The prior paragraph description relates to the lab process used for simulation of the line. In the actual line equipment, large hydroextraction pumps are used instead of a centrifuge to remove the water down to a level of 30 to 40% wpu. A wet goods dryer generally operating at 250 to 280 F air temperature is used for drying on the production line. The exposure time in the dryer is generally in the range of 1 to 3 minutes.
An advantage of the present process is that it can be easily added to current processes used today in carpet mills. For example, today dye ranges are set up with an applicator for pile treatment that applies the stain resist compounds, repellents or fluorochemical, and other auxiliaries as desired, followed by a steaming step for exhaustion of the treatment chemical onto the fiber, then a rinsing step, and hydroextraction. After this, the material is dried with no further treatment step, this allows the lowest moisture level possible going into the wet goods, which allows for maximum dryer speeds. The application to the underside can be added anywhere in the process, but as discussed above preferably prior t the steamer.
D. Latex and Secondary Backing Application
Using methods conventional in the art, a coating, such as a latex, is usually applied to the underside of the primary backing layer, which according to the present invention has had a repellency treatment applied thereto. The carpet is preferably dry prior to coating. The adhesive is applied after the repellency active agent (such as a fluorochemical) has been exhausted or transferred onto the primary backing layer.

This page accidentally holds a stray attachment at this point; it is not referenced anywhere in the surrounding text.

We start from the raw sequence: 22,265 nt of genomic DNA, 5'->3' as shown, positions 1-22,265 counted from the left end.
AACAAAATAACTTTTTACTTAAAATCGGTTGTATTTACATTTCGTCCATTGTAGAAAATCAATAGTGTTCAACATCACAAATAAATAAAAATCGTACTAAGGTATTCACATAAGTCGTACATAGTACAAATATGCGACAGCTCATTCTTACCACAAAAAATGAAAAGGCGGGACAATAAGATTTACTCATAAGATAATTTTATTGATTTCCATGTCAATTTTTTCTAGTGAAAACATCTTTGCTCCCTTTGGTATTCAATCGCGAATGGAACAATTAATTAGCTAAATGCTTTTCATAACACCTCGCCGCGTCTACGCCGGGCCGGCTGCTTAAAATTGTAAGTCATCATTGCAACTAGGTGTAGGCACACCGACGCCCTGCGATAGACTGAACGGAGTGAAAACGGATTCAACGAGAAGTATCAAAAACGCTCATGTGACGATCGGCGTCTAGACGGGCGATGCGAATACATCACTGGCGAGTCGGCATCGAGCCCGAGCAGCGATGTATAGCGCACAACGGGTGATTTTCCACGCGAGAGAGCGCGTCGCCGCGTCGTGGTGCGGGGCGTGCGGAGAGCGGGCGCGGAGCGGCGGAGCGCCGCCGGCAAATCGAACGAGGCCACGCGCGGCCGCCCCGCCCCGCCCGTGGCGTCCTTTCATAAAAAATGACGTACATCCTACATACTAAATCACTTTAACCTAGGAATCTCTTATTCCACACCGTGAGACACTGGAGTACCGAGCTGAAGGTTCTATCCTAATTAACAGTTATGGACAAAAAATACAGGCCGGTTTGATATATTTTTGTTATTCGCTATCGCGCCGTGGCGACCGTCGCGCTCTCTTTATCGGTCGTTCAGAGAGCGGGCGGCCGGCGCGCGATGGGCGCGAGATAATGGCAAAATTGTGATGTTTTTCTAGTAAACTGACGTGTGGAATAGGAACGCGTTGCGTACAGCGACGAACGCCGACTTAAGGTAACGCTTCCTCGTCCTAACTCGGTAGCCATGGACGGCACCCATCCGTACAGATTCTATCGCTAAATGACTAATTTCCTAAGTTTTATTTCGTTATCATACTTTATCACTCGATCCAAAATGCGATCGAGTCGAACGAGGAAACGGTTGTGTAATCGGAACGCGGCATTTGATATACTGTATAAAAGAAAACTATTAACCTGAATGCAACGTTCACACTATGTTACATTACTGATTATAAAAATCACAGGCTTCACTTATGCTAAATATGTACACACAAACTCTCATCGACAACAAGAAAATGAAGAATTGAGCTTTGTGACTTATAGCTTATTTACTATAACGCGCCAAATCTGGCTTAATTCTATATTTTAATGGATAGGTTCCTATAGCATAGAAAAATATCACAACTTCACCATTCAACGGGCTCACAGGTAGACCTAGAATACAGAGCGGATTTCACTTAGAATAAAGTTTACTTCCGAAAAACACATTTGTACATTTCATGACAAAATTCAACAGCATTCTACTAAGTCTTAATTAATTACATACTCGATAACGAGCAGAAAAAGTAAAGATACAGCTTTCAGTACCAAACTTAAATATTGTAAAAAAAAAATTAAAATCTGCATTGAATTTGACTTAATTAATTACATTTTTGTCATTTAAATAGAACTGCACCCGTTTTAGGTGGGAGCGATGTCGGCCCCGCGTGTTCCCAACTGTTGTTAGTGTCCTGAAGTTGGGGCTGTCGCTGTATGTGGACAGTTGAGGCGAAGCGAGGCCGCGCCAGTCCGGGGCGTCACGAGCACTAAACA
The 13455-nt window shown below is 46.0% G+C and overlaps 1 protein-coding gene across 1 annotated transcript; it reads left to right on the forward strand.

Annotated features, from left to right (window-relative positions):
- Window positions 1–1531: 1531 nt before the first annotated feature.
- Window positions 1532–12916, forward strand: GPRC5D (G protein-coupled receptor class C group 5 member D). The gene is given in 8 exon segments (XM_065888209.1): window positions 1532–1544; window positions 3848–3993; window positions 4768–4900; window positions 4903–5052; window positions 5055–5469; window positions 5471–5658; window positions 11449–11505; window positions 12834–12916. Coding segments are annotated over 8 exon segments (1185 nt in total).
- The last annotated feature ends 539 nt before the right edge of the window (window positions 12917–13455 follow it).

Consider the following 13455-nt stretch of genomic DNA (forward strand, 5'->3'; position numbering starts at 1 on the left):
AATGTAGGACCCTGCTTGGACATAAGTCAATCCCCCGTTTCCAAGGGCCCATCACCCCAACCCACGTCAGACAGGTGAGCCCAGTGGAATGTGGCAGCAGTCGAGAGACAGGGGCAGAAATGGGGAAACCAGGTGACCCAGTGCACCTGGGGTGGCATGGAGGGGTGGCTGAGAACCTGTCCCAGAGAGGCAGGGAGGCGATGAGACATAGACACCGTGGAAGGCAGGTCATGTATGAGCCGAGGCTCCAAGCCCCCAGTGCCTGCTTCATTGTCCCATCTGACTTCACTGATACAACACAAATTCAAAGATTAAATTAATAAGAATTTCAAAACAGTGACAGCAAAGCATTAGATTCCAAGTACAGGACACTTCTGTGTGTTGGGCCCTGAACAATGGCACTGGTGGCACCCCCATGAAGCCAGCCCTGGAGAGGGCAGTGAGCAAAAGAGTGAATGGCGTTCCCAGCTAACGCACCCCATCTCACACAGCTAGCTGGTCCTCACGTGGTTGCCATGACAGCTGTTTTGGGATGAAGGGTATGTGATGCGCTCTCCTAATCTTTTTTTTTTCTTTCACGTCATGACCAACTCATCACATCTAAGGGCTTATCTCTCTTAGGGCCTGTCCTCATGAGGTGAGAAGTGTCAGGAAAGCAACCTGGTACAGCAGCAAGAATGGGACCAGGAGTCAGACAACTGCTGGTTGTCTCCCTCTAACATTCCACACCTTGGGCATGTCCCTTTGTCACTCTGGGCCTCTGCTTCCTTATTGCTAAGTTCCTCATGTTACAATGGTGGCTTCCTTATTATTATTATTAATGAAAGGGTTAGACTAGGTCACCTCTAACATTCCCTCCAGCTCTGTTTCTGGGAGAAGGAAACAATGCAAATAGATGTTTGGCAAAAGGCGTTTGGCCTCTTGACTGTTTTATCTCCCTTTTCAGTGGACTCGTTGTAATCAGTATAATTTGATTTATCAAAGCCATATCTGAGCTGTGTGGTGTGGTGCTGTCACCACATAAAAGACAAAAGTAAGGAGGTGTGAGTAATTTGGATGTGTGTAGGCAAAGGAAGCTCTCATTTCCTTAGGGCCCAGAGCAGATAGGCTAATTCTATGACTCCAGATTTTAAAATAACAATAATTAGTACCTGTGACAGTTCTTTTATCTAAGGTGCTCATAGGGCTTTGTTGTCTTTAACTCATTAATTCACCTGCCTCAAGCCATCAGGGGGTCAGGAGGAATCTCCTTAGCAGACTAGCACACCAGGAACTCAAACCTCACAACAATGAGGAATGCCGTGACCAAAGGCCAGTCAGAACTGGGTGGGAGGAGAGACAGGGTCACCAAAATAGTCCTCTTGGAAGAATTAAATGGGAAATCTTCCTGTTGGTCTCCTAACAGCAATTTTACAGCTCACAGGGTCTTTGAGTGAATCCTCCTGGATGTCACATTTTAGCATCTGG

The latex generally comprises a synthetic polymer and is applied to the underside of the primary backing layer to lock the tufts into place and to provide an adhesive for the secondary backing material typically applied. In addition or alternatively, the latex can be applied to the topside of the secondary backing. Any suitable adhesive latex may be used. The latex may include fillers, such as calcium carbonate, silica, talc or clay. Suitable polymers include one or more of styrene-butadiene copolymers (SBR), ethylene-vinyl acetate copolymers, and polyacrylates. Other latexes that can be used include, without limitation, a natural rubber compound or preferably a synthetic elastomer such as, for example, butadiene-acrylonitrile, butadiene-styrene-acrylonitrile, chloroprene, and the like. Also contemplated are the above mentioned synthetic elastomers, further containing vinylpyridine and/or an acidic monomer such as, for example, methacrylic acid. Moreover, the polymer phase of the latex may contain a functional group resulting from the use of an unsaturated monomer containing a carboxy group; e.g., a carboxylated styrene-butadiene.
The latex layer may be formed by merely drying the latex, or the latex may contain a vulcanizing or curing ingredient and/or an accelerator such as, for example, a dithiocarbonate. Latex compounds which must be cured in order to form the latex layer according to the present invention are typically subjected to a heating operation during the lamination step, for example up to about 250° F., and may be effected by any conventional manner such as, for example, a gas fired oven. As known in the art, the amount of latex required to lock and encapsulate the loops of yarn to the primary backing generally varies from about 10 to about 40 ounces per square yard, depending upon the latex used, the type of primary backing, the nature and quantity of the loops of yarn, etc.
Any desired secondary backing known in the art could be used. Those preferred include backings comprising jute, woven tapes of polypropylene, plain woven polypropylene fabrics, felts, and thermoplastic polymer films. Polypropylene is preferred for both the primary and secondary backing layers.
Other secondary backings that can be used comprises a polyolefin film including reinforcing filaments. Examples of polyolefin materials include, but are not limited to, high, medium, and low density polyethylene, polypropylene, polybutylene, and the like, as well as blends and copolymers thereof. The reinforcing filaments may comprise conventional materials such as, for example, glass or metal fibers, or polymeric fibers made from polyester, acrylic, polycarbonate, and the like, as well as blends, combinations, and copolymers thereof.